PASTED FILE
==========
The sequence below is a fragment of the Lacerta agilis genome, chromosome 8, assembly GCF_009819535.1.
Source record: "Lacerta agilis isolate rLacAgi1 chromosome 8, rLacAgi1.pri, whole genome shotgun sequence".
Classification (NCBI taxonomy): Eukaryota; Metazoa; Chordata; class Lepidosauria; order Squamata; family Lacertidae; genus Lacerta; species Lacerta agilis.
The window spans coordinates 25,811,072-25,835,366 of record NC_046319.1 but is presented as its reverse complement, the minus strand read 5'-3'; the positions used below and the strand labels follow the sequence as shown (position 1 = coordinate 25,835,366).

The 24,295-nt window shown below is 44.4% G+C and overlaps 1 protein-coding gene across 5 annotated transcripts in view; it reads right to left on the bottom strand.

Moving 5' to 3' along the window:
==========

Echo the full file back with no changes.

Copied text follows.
The sequence below is a fragment of the Lacerta agilis genome, chromosome 8, assembly GCF_009819535.1.
Source record: "Lacerta agilis isolate rLacAgi1 chromosome 8, rLacAgi1.pri, whole genome shotgun sequence".
Classification (NCBI taxonomy): Eukaryota; Metazoa; Chordata; class Lepidosauria; order Squamata; family Lacertidae; genus Lacerta; species Lacerta agilis.
The window spans coordinates 25,811,072-25,835,366 of record NC_046319.1 but is presented as its reverse complement, the minus strand read 5'-3'; the positions used below and the strand labels follow the sequence as shown (position 1 = coordinate 25,835,366).

The 24,295-nt window shown below is 44.4% G+C and overlaps 1 protein-coding gene across 5 annotated transcripts in view; it reads right to left on the bottom strand.

Moving 5' to 3' along the window: